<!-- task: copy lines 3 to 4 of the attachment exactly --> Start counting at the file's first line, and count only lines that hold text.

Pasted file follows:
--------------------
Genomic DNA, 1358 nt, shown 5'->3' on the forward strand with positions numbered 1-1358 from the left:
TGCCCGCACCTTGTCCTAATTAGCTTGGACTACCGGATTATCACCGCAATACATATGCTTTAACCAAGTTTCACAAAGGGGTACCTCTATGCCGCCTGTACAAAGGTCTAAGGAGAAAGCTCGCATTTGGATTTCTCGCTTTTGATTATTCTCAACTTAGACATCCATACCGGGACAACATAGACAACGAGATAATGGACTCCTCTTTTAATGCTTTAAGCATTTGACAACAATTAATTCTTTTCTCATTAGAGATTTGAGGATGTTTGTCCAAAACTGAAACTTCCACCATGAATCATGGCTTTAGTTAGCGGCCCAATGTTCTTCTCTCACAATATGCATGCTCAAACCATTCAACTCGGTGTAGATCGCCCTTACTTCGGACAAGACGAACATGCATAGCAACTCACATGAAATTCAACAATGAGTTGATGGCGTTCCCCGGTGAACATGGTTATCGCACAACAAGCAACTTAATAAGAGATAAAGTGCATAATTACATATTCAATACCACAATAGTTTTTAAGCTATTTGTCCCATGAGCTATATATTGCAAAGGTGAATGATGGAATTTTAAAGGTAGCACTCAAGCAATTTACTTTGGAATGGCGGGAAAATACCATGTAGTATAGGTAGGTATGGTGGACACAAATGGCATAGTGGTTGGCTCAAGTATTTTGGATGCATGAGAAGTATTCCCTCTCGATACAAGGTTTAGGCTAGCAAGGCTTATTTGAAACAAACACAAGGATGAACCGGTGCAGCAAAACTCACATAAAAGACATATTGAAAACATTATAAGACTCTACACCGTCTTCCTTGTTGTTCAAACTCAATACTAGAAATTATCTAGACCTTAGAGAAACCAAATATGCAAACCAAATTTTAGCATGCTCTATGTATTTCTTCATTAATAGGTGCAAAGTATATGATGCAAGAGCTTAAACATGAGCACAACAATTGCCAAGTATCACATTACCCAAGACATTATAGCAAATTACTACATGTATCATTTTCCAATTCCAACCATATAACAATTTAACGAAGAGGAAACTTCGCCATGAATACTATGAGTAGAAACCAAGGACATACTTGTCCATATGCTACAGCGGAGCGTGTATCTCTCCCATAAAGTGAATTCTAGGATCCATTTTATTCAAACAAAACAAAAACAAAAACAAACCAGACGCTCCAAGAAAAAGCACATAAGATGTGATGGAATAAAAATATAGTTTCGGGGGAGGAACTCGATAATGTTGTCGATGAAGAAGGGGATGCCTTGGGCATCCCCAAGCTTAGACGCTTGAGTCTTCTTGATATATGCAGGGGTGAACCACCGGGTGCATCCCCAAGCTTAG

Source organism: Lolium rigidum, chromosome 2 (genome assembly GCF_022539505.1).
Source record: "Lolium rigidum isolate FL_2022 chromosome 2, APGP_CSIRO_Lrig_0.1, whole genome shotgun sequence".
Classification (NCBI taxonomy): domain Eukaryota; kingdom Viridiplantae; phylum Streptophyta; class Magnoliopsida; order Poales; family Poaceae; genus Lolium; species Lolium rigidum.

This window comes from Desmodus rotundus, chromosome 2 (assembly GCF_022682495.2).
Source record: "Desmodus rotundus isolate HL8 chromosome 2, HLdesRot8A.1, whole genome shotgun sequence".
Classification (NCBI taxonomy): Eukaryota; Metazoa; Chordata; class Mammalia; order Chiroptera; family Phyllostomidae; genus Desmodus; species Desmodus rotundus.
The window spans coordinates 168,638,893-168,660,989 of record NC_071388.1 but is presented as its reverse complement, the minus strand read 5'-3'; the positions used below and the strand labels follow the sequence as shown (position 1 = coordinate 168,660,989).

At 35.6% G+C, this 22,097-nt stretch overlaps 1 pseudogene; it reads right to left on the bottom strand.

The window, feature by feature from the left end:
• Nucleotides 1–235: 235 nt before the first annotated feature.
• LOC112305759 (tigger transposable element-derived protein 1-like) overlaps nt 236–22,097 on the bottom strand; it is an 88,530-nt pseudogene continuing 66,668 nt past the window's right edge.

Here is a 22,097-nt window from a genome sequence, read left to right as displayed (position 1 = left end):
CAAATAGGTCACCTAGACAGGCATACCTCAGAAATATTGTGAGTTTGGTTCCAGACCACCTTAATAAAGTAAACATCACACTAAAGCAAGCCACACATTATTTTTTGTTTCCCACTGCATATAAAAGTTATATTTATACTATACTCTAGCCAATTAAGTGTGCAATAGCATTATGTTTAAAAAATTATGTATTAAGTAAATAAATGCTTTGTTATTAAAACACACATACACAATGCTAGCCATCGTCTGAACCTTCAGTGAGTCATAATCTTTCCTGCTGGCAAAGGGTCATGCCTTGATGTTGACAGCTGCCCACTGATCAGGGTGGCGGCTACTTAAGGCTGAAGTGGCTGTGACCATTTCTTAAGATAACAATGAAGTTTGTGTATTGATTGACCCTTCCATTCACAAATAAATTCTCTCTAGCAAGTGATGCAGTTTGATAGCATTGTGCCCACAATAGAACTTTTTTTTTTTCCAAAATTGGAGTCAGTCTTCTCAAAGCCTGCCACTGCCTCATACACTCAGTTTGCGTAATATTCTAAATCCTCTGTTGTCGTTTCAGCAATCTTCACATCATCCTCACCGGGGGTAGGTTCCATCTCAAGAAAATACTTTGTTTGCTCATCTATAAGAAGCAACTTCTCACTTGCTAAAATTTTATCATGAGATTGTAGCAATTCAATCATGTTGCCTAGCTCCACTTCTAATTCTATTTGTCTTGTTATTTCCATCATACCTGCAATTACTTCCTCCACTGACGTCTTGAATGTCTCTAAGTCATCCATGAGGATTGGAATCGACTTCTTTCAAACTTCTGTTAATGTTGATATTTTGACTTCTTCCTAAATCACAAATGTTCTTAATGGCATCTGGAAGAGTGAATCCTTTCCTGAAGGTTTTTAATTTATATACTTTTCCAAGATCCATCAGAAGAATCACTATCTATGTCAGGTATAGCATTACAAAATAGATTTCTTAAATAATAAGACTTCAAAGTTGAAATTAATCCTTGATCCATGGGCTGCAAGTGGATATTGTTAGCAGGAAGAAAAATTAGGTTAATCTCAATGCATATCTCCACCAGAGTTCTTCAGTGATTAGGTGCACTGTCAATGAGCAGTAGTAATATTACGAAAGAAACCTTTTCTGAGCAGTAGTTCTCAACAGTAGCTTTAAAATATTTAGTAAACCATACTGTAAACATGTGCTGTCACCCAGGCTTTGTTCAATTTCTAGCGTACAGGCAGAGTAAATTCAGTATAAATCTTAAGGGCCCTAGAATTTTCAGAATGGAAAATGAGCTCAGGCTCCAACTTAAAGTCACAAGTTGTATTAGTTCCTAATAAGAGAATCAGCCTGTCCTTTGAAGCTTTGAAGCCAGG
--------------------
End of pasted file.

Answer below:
Source organism: Lolium rigidum, chromosome 2 (genome assembly GCF_022539505.1).
Source record: "Lolium rigidum isolate FL_2022 chromosome 2, APGP_CSIRO_Lrig_0.1, whole genome shotgun sequence".